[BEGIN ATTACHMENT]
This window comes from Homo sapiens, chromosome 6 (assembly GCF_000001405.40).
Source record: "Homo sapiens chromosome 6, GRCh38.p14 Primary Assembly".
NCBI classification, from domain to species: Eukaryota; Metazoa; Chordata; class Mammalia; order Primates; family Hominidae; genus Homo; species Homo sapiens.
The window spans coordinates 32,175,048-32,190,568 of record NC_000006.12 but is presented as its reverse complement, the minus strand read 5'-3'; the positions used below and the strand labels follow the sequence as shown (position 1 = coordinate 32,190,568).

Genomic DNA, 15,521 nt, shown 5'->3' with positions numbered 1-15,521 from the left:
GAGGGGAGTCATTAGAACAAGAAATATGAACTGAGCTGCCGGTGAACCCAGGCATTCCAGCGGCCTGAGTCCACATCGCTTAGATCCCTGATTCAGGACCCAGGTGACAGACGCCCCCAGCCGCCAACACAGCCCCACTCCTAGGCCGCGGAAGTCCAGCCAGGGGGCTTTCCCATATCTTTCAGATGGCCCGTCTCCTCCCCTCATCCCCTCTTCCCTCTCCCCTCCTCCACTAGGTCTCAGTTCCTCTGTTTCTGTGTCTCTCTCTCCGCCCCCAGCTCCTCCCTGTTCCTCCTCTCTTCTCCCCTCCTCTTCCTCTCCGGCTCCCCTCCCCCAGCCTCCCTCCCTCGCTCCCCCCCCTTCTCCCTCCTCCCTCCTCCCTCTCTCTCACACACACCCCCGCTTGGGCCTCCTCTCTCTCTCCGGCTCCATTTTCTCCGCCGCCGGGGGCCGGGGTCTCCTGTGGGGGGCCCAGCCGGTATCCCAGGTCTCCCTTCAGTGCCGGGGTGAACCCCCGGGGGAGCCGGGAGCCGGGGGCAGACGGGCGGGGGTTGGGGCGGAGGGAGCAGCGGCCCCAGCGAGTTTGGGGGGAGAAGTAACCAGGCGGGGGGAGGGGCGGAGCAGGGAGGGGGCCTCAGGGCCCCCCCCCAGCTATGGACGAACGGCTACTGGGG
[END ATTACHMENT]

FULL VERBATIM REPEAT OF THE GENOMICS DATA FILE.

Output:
This window comes from Homo sapiens, chromosome 6 (assembly GCF_000001405.40).
Source record: "Homo sapiens chromosome 6, GRCh38.p14 Primary Assembly".
NCBI classification, from domain to species: Eukaryota; Metazoa; Chordata; class Mammalia; order Primates; family Hominidae; genus Homo; species Homo sapiens.
The window spans coordinates 32,175,048-32,190,568 of record NC_000006.12 but is presented as its reverse complement, the minus strand read 5'-3'; the positions used below and the strand labels follow the sequence as shown (position 1 = coordinate 32,190,568).

Genomic DNA, 15,521 nt, shown 5'->3' with positions numbered 1-15,521 from the left:
GAGGGGAGTCATTAGAACAAGAAATATGAACTGAGCTGCCGGTGAACCCAGGCATTCCAGCGGCCTGAGTCCACATCGCTTAGATCCCTGATTCAGGACCCAGGTGACAGACGCCCCCAGCCGCCAACACAGCCCCACTCCTAGGCCGCGGAAGTCCAGCCAGGGGGCTTTCCCATATCTTTCAGATGGCCCGTCTCCTCCCCTCATCCCCTCTTCCCTCTCCCCTCCTCCACTAGGTCTCAGTTCCTCTGTTTCTGTGTCTCTCTCTCCGCCCCCAGCTCCTCCCTGTTCCTCCTCTCTTCTCCCCTCCTCTTCCTCTCCGGCTCCCCTCCCCCAGCCTCCCTCCCTCGCTCCCCCCCCTTCTCCCTCCTCCCTCCTCCCTCTCTCTCACACACACCCCCGCTTGGGCCTCCTCTCTCTCTCCGGCTCCATTTTCTCCGCCGCCGGGGGCCGGGGTCTCCTGTGGGGGGCCCAGCCGGTATCCCAGGTCTCCCTTCAGTGCCGGGGTGAACCCCCGGGGGAGCCGGGAGCCGGGGGCAGACGGGCGGGGGTTGGGGCGGAGGGAGCAGCGGCCCCAGCGAGTTTGGGGGGAGAAGTAACCAGGCGGGGGGAGGGGCGGAGCAGGGAGGGGGCCTCAGGGCCCCCCCCCAGCTATGGACGAACGGCTACTGGGG